Hungry for Food and Knowledge?

photo by:  Heather Schramm

photo by: Heather Schramm

Hungry attendees can feast on a variety of food such as curry, Tex-Mex, funnel cake, fresh juices, cupcakes, falafel, and veggie burgers from some of Austin’s most-loved restaurants. Or sample delicious treats and great products from companies across the nation. It’s all delicious, and it’s all vegan!

Premier Sponsor Wheatsville Co-op, opening their new store off South Lamar in June 2013, will have a booth representing their cooperative shopping model.

Explore local produce, tempeh, earth-friendly cleaning products, agave nectar, plant protein mixes, an electric car, blenders, baked goods, and other items showcased by Texas VegFest sponsors Plant Fusion, South Point Nissan, Natural Epicurean, and Wholesome Sweeteners, Vitamix, Clif Bar, Health Force Nutritionals, Dr. Lucy’s, Greenling, Johnson’s Backyard Gardening, The Hearty Vegan, Veggietopia, Way Better Snacks, Ecos Earth Friendly Products.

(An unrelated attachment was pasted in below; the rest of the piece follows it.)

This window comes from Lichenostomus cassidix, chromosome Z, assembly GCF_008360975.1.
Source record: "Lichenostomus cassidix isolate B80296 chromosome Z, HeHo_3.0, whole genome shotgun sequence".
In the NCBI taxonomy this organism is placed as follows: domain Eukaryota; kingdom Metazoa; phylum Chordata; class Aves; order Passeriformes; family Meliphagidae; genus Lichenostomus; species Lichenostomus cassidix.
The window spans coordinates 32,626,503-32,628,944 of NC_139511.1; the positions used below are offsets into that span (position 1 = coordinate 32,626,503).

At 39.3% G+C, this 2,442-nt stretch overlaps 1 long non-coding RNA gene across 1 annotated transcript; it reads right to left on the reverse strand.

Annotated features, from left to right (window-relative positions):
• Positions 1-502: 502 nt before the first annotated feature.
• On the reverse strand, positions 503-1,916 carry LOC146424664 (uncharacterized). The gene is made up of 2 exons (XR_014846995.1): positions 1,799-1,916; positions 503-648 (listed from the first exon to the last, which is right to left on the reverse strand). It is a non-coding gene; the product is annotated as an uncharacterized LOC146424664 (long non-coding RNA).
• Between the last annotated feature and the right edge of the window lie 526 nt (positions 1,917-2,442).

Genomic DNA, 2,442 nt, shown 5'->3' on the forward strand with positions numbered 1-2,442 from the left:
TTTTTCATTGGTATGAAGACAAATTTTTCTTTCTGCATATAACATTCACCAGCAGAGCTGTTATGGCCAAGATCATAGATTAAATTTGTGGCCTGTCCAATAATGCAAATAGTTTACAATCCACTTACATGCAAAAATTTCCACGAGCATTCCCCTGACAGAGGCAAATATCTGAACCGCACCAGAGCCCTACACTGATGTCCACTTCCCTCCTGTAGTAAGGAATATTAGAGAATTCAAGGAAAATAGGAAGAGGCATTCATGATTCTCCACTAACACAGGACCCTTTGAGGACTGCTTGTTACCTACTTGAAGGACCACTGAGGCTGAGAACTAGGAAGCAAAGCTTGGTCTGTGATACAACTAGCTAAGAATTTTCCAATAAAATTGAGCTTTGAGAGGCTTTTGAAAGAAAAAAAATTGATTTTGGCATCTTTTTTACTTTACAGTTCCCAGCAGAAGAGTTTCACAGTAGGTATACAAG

Nonprofits like Mercy For Animals and Vegans Rock Austin will be there to answer all your questions about how you can help protect animals. And people of all ages can enjoy a few moments of guided mediation by the Isha foundation on the shore of Town Lake.

Talented Music Line-up

It wouldn’t be an Austin festival without live music, and Texas VegFest doesn’t disappoint! Musical backdrop for Texas VegFest 2013 includes:

·         Edison Chair

·         Ray Prim

·         Mighty Mountain

·         Silver Ships

·         The Asteroid Shop

·         Technicolor Hearts

 

More information at www.TexasVegFest.com. Email us at info@texasvegfest.com, find us on Facebook, and follow us on Twitter!

 

Official TVF 2013 Poster

Official TVF 2013 Poster

 

Keep an eye out sometime next week for my follow-up post on the festival, where I will give a ’round-two, Veg Fest breakdown’.  My thoughts, exciting new discoveries, critiques and more.  I’ll break it down for you!

Thanks for reading, tell all of your friends, and I hope to see you there.  And remember…bite responsibly!

 

Healthy Regards,

 

RAM

Austin: Natural and Alternative Food Purchases

 

Maggie Cooks

Maggie Cooks

Hello Everyone!